TIP #5: Do one thing at a time. Be in the present moment.
In my mindfulness skills training we call this doing one thing mindfully. It is being fully and 100% present in your moment. Allow your mind and body to be present and engaged. When you find yourself distracted or your mind wandering you bring it back to full attention of your moment. For example, if you are working on foot position, pedal stroke, freestyle catch, elbow angle, etc. you are fully and acutely tuned in to that and only that aspect, nothing more and nothing less. This concept is why mantras and self-talk are powerful. They bring your attention back to the constructive action at hand and in the moment.
BONUS TIP: A great concept that I came across, thanks to one of my Wattie Ink teammates Chris Hague, is thinking of this time as “pre-season” versus “off-season.” Off-season sometimes implies letting everything go, permission to be in excess, or dare I say it, an excuse to not be as disciplined as we normally would be. “Pre-season” has come to mean, for me, preparation, transition, build up rather than let go. It gives me a sense of focus and empowerment. Try it out and see if it works for you my fellow triathlete’s. Obviously, for my runners/trial runners, short course swimmers, skiers, basketball players, and footballers we are still in season so this may work for you later:)
When all else fails and the above tips do not work, then use the foolproof guide below to help you stay consistent.
If you are “not feeling like it”…do it any way.
If you are sad…do it any way.
If you are busy…do it any way.
If you are tired…do it any way.
If you are feeling good…do it any way.
If you are “too stressed”…do it any way.
If you are unmotivated…do it any way.
If you are on vacation…do it any way.
If you are unsure…do it any way.
If you find yourself making excuses…do it any way.
No matter what trust that you can and will stay consistent. Be patient one moment at a time. You are an amazing person with valuable gifts to offer the world, but first master the gift of giving the best to yourself- through being consistent with your hearts desire. Once you stay consistent with yourself, every thing else falls into place.
This article was written by Dr. Petruzzelli, an accomplished athlete who played competitive soccer for 18 years before transitioning to competing in triathlons and road racing.
A couple months ago, I found myself “working” from morning until bed time, nearly everyday. It wasn’t because I had hideous piles of projects to tend to, nor because of excessive deadlines or work-related burdens. The reason? I was unproductive. I’d spend an hour on a client project and then get lost in The Black Hole of Facebook for an internet eternity. Or I’d research something for a blog post and then click around Buzzfeed or Instagram or Twitter and completely forget what the hell I was trying to do in the first place. Friends would coo about how lucky I was to have a flexible schedule and I was just over here like, “if getting shit done were a sport, I’d be picked last.”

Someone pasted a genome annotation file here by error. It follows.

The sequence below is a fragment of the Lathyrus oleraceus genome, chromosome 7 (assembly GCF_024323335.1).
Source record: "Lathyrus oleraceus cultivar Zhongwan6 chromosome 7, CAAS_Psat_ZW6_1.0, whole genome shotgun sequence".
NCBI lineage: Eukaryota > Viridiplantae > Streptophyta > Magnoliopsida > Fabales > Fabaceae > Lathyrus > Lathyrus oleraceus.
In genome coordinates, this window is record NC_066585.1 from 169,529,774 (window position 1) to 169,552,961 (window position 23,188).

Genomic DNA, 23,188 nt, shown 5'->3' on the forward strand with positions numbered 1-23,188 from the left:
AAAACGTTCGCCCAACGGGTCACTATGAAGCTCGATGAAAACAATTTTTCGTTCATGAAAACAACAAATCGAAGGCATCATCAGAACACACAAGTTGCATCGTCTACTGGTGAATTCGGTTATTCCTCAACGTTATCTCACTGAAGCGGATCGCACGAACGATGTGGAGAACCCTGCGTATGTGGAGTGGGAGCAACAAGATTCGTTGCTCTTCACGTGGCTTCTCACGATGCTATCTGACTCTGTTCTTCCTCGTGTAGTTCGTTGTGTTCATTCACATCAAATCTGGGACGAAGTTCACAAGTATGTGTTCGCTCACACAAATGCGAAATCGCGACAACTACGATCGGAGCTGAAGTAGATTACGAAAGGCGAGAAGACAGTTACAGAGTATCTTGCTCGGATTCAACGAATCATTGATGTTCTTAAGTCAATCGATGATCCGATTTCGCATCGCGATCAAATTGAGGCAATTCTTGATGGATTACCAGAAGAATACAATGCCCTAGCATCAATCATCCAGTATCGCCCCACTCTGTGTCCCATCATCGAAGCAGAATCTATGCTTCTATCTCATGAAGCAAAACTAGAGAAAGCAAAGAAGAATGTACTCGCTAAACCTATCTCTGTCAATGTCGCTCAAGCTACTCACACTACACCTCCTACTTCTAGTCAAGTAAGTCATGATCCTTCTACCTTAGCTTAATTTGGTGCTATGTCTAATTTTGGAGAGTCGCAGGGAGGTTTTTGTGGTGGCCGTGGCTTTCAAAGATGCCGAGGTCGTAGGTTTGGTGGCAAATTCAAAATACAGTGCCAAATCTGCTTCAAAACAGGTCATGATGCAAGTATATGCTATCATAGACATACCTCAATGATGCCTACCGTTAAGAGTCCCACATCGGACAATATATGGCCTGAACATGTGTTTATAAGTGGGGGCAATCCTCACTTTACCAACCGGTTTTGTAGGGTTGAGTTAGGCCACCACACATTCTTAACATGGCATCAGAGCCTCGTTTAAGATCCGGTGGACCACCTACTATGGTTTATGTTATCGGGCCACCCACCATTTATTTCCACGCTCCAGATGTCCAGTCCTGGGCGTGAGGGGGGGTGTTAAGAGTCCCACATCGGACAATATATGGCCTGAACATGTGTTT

So I changed things. A lot of things, actually.
On the bright side, most of the things I shook up were easy fixes. I didn’t have to buy expensive software or completely restructure my day. The toughest part was just acclimating myself to a new routine. Not bad, right? Here are a few things that have really helped me in my quest to drastically increase my productivity. Because getting shit done is actually kind of awesome. Who’da thunk?
1. Have one desk for technology and one desk for everything else.
I actually remember reading this tip in Austin Kleon’s Steal Like an Arist a couple years ago, but only recently put it into practice. Let me tell you: it kicks ass. This especially works well for creative-type jobs where you deal with both physical and digital elements. In my case, I do sketches and lettering at one desk and designing and blogging at another. By the way, my “other desk” is actually just my kitchen table…no need to be fancy! It really helps to have sectioned-off areas for specific tasks. It also means that I don’t get sidetracked by my phone when I’m working on ideas for a logo.
2. Turn off social media notifications on your phone.